A year even more disastrous for elephants than it was for celebrities is ending with some great news for the species. China, by far the world's biggest market for ivory, announced Friday that it is phasing out the ivory trade and will have a complete ban in place by the end of 2017, the BBC reports. Conservation groups including the World Wildlife Federation praised the move as a historic step towards protecting elephants, which poachers have been slaughtering in huge numbers to supply the Chinese market. A 18-country "Great Elephant Census" released this year found that a third of Africa's elephants were wiped out between 2007 and 2014, with the population continuing to drop 8% a year.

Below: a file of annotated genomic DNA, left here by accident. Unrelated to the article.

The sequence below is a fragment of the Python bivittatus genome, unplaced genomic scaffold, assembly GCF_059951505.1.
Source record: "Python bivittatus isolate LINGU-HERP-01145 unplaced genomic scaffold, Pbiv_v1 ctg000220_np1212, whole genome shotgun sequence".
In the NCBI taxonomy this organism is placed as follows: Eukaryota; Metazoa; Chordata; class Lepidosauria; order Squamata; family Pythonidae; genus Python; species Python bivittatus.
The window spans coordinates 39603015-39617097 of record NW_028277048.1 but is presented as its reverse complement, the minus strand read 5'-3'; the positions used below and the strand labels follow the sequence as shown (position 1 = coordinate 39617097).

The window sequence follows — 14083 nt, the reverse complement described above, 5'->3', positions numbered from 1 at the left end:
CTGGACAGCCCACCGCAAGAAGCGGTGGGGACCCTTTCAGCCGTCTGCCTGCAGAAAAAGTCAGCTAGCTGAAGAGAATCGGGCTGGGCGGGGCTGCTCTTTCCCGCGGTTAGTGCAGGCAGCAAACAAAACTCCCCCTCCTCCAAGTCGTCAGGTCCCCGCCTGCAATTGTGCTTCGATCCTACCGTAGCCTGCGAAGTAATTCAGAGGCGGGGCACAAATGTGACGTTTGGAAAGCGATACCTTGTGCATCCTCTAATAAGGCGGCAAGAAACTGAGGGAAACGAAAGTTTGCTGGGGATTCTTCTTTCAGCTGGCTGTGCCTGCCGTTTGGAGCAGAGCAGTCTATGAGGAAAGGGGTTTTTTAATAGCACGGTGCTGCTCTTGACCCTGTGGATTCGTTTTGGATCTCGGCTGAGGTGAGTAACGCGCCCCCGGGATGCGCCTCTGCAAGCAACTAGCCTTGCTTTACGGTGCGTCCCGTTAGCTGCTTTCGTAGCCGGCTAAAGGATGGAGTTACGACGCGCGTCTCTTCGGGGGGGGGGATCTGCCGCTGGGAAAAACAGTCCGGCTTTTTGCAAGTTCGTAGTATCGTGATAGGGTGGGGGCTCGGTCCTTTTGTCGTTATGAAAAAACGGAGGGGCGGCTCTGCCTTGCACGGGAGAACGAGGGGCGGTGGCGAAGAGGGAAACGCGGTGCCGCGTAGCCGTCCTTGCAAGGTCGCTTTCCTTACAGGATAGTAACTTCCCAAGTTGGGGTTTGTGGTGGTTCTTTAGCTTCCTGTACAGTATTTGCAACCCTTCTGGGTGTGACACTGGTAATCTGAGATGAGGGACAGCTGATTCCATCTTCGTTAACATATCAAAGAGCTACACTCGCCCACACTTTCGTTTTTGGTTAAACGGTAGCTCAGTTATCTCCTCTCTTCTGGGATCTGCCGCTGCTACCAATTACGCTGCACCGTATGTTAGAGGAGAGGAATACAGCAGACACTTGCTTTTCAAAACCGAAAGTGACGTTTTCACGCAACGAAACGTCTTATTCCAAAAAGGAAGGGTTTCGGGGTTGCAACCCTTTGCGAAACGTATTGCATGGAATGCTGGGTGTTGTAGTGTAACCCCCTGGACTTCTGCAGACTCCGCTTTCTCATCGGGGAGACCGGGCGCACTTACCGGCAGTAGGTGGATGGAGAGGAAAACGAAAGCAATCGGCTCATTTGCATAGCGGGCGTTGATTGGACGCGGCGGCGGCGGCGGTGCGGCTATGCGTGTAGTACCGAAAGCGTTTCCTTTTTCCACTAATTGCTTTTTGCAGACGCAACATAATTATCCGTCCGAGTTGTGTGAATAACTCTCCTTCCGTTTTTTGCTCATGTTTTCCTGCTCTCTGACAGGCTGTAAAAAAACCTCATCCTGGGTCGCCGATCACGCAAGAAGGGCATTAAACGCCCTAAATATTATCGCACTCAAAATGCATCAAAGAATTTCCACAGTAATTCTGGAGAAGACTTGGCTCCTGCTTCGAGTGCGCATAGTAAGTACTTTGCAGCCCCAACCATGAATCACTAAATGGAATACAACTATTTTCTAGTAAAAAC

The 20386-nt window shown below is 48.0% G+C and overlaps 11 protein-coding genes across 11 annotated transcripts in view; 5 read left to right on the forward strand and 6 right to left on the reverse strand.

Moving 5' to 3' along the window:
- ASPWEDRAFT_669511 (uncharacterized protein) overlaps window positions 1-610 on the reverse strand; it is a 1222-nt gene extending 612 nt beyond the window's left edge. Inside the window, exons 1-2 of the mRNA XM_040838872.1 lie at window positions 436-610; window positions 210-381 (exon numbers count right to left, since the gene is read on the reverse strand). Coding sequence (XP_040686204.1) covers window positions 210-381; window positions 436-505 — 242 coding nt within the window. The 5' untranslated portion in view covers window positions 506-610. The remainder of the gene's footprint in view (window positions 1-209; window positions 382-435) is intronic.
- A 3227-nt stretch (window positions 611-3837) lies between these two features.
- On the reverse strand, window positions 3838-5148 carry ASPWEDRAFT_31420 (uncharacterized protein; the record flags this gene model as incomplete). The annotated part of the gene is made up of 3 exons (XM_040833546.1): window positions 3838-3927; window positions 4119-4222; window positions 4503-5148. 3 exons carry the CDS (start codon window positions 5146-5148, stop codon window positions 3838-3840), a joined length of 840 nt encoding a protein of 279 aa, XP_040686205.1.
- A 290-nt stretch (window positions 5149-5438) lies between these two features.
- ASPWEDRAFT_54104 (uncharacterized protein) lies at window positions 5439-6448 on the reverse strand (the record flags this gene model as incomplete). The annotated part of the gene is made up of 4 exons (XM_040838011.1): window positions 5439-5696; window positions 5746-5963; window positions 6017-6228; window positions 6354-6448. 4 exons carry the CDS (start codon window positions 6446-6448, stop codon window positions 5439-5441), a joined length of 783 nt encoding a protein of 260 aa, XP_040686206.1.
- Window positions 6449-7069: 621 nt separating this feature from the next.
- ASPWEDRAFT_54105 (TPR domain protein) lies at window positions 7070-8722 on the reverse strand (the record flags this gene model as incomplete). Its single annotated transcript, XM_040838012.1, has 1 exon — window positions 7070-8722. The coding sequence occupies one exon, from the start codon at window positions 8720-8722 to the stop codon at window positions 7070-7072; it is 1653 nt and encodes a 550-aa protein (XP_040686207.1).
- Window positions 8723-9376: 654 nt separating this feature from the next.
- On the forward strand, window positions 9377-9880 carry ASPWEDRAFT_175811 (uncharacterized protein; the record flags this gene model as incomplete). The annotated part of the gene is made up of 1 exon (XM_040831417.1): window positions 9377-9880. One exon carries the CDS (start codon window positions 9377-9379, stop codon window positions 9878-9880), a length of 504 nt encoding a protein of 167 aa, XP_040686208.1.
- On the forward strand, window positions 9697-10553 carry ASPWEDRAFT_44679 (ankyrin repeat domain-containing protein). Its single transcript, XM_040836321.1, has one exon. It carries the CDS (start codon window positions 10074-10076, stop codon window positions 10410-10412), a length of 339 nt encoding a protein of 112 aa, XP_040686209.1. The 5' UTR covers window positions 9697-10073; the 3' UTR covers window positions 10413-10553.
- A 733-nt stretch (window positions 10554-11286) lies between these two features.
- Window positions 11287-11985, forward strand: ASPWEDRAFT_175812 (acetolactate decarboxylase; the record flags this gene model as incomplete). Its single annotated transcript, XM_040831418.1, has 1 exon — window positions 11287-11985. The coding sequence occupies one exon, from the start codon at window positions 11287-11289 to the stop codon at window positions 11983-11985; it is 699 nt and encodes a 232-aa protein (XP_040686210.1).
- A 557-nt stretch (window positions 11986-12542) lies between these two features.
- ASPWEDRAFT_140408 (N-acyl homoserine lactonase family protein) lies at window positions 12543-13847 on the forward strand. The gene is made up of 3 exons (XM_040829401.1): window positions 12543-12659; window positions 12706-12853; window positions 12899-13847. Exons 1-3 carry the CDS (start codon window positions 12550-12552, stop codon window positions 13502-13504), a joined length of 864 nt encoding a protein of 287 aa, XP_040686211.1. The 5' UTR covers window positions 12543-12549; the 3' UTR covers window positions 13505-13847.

Around 70% of poached ivory is believed to end up in China. "Ivory traffickers have just lost one of their biggest markets," said Aili Kang of the Wildlife Conservation Society. Elly Pepper of the Natural Resources Defense Council described the move as "critical to saving the species." Beijing says commercial processing and sale of ivory will be halted by March 31 and trading will be phased out entirely over the following months. The New York Times reports that negotiations between China and the US may have speeded up the introduction of the ban. After Xi Jinping visited Washington in 2015, the White House released a statement saying both nations had agreed to " take significant and timely steps to halt the domestic commercial trade of ivory." (Poaching has caused more elephants to be born tuskless.)